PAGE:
The Rio Grande is disappearing.
For more than 3,000 years it has supported civilizations and been the lifeblood of the valleys it passes through. Now cities and farms are sucking the ancient river dry, it is evaporating ever faster and being hidden by a growing border wall.
After spending the academic year as a Ted Scripps Fellow studying the science and policy of the Rio Grande, it's time to head down the river and tell its story.
In June, at the peak of the irrigation season, I’ll begin a seven-month journey following the river’s 1,900-mile course by kayak, canoe and foot from the San Juan Mountains of Southern Colorado to the Gulf of Mexico.
The goal of this Kickstarter is to raise the money to pay for equipment for this expedition.
In partnership with The Texas Tribune this story will be told in real time, with photos, videos, blog posts and written stories uploaded from the banks of the river via satellite. The content will be free and available for anyone to see and share online.
For ten years I've been a newspaper reporter. I have trouble sitting at a desk and a penchant for small boats and long walks. This is the best way I know to get at the heart of the complicated story about what is happening to the people and ecosystems that depend on the river. In telling this story, I will also find the clues to what the future of the river will be.
As I travel, I’ll take water quality samples and photos of microorganisms with my cellphone. With that data, I’ll document the river’s transformation from one of the best trout streams in Colorado to an open ditch that collects the runoff from cities, farms and the waste from broken sewer pipes.
The picture above is of a watercolor by Matt Morris of San Antonio, Texas. It is based on a satellite image of the Rio Grande as it flows past Hatch, New Mexico. Matt was inspired by this project and the painting is one of the first tools we are using to explain the challenge of getting a small river to irrigate a desert.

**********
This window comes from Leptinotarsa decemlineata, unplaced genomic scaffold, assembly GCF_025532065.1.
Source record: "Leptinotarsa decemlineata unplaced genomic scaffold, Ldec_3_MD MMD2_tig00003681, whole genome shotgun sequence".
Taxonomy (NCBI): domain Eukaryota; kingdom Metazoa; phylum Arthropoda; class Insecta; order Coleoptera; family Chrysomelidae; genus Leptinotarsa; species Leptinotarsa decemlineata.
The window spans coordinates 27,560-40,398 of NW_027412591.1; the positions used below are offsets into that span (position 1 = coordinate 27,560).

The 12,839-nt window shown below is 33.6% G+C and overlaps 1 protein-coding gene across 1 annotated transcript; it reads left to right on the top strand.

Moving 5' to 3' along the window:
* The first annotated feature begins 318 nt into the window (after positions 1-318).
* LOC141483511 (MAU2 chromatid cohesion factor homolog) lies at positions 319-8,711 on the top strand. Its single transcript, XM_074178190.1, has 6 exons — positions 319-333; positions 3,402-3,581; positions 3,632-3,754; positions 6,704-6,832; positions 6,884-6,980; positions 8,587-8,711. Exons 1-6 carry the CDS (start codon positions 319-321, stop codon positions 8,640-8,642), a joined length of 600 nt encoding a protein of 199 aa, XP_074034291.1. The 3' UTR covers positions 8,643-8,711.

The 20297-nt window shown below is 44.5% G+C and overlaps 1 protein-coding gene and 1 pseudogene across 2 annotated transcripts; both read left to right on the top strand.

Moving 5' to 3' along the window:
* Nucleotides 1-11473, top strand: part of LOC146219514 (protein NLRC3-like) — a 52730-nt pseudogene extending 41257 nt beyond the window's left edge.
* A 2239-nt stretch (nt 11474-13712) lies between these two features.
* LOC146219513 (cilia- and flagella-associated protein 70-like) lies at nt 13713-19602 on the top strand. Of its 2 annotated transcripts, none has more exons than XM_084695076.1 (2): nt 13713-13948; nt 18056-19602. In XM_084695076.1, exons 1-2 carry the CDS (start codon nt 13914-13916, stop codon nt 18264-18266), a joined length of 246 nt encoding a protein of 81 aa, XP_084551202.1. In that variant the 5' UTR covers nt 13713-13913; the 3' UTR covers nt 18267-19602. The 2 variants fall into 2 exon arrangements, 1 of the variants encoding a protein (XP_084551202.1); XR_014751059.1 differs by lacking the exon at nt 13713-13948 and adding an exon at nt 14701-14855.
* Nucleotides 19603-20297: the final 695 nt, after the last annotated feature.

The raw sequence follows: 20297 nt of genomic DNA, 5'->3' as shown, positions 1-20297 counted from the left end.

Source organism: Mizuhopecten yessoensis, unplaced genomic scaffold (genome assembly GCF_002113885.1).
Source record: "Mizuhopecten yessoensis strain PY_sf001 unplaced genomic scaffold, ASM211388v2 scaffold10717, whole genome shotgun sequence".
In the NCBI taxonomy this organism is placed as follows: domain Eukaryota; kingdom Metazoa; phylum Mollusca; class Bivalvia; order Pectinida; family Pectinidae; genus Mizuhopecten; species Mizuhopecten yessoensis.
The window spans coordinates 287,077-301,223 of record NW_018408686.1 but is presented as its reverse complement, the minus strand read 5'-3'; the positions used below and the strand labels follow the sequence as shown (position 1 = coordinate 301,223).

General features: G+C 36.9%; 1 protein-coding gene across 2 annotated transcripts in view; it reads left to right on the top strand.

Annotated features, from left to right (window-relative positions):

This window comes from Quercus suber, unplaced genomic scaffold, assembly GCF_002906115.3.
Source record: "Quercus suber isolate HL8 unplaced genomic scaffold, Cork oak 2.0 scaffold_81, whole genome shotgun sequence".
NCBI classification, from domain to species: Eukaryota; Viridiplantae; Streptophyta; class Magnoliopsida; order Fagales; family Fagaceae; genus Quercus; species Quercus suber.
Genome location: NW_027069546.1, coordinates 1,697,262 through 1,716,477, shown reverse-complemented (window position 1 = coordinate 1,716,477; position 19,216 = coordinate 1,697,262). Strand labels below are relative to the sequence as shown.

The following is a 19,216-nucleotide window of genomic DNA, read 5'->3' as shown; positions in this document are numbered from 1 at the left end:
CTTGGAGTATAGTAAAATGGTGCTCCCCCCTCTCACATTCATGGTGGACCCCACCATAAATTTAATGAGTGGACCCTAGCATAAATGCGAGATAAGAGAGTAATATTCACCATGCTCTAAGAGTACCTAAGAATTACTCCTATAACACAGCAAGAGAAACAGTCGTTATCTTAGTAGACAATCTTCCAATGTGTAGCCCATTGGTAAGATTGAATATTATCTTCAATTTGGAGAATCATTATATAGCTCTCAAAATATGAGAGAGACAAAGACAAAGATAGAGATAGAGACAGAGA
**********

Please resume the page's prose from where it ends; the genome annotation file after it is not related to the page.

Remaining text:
Photographer Mike Kane will join the trip on key sections to document sections of the river that are rarely seen and capture the impact the dwindling river has on the people that live along it.
To make this all possible, we need to raise money for equipment and the data plan to be able to report from anywhere. We also need a canoe and provisions for a seven-month expedition. Anything raised above the $5,000 goal will go towards paying for Mike's expenses and luxuries like evacuation insurance.
To say thank you for your support, we are offering a print of Matt's painting, some handmade soap, a postcard from the river and even the official expedition sticker.
Risks and challenges
The logistic of traveling the length of the Rio Grande are complex.
In Colorado I will have to get permission from private land owners to cross their land. In New Mexico there are class V rapids to portage. In Texas and Mexico I will have to work with federal bureaucracies on both sides of the river so I can legally navigate and resupply.
On top of that, the entire river basin is in a historic drought that will leave 600 miles or more of the riverbed dry.
All of these challenges can be overcome with planning and preparation.
I am not new to long distance self-supported journeys. When I was nine-years-old my family rode bikes from Glacier National Park to Seattle. I've been doing similar trips ever since. I've ridden bikes across the country twice. I've paddled a kayak the length of the Texas Coast and down the Inside Passage from Ketchikan, Alaska to Seattle. I know the importance of being prepared, how to reduce risk and, when all else fails, to adapt.
I have dedicated the nine months proceeding the trip to research, studying Spanish and training. I've established a network of locals along the length of the river, who will help me safely travel. When I am not reading federal and state reports on the Rio Grande, I'm running or paddling, so my body will be as ready as it can be for whatever challenges the river will have in store.Learn about accountability on Kickstarter
- (25 days)